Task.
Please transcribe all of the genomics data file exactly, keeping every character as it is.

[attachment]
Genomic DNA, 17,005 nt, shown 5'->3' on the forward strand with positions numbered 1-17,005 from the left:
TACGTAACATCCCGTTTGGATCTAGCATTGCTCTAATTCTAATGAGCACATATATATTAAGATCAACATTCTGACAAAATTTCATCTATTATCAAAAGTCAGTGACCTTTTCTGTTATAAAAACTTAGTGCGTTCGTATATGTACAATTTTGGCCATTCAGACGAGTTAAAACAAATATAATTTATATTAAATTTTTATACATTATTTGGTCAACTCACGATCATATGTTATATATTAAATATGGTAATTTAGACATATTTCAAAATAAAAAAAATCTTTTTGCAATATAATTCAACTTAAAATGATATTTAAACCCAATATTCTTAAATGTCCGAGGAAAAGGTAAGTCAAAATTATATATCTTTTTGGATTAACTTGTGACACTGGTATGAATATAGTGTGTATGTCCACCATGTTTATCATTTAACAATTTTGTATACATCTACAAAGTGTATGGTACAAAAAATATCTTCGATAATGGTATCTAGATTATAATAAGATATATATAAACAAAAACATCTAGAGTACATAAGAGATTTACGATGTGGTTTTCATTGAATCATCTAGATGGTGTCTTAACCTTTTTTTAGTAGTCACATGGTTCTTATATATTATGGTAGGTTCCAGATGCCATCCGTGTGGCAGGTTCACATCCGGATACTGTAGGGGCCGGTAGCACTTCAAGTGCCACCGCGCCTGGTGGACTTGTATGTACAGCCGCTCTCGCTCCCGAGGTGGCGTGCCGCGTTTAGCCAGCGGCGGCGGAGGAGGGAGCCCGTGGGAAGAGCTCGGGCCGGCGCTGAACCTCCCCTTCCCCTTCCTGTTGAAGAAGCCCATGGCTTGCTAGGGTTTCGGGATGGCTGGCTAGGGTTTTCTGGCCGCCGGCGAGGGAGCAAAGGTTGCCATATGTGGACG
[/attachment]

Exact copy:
Genomic DNA, 17,005 nt, shown 5'->3' on the forward strand with positions numbered 1-17,005 from the left:
TACGTAACATCCCGTTTGGATCTAGCATTGCTCTAATTCTAATGAGCACATATATATTAAGATCAACATTCTGACAAAATTTCATCTATTATCAAAAGTCAGTGACCTTTTCTGTTATAAAAACTTAGTGCGTTCGTATATGTACAATTTTGGCCATTCAGACGAGTTAAAACAAATATAATTTATATTAAATTTTTATACATTATTTGGTCAACTCACGATCATATGTTATATATTAAATATGGTAATTTAGACATATTTCAAAATAAAAAAAATCTTTTTGCAATATAATTCAACTTAAAATGATATTTAAACCCAATATTCTTAAATGTCCGAGGAAAAGGTAAGTCAAAATTATATATCTTTTTGGATTAACTTGTGACACTGGTATGAATATAGTGTGTATGTCCACCATGTTTATCATTTAACAATTTTGTATACATCTACAAAGTGTATGGTACAAAAAATATCTTCGATAATGGTATCTAGATTATAATAAGATATATATAAACAAAAACATCTAGAGTACATAAGAGATTTACGATGTGGTTTTCATTGAATCATCTAGATGGTGTCTTAACCTTTTTTTAGTAGTCACATGGTTCTTATATATTATGGTAGGTTCCAGATGCCATCCGTGTGGCAGGTTCACATCCGGATACTGTAGGGGCCGGTAGCACTTCAAGTGCCACCGCGCCTGGTGGACTTGTATGTACAGCCGCTCTCGCTCCCGAGGTGGCGTGCCGCGTTTAGCCAGCGGCGGCGGAGGAGGGAGCCCGTGGGAAGAGCTCGGGCCGGCGCTGAACCTCCCCTTCCCCTTCCTGTTGAAGAAGCCCATGGCTTGCTAGGGTTTCGGGATGGCTGGCTAGGGTTTTCTGGCCGCCGGCGAGGGAGCAAAGGTTGCCATATGTGGACG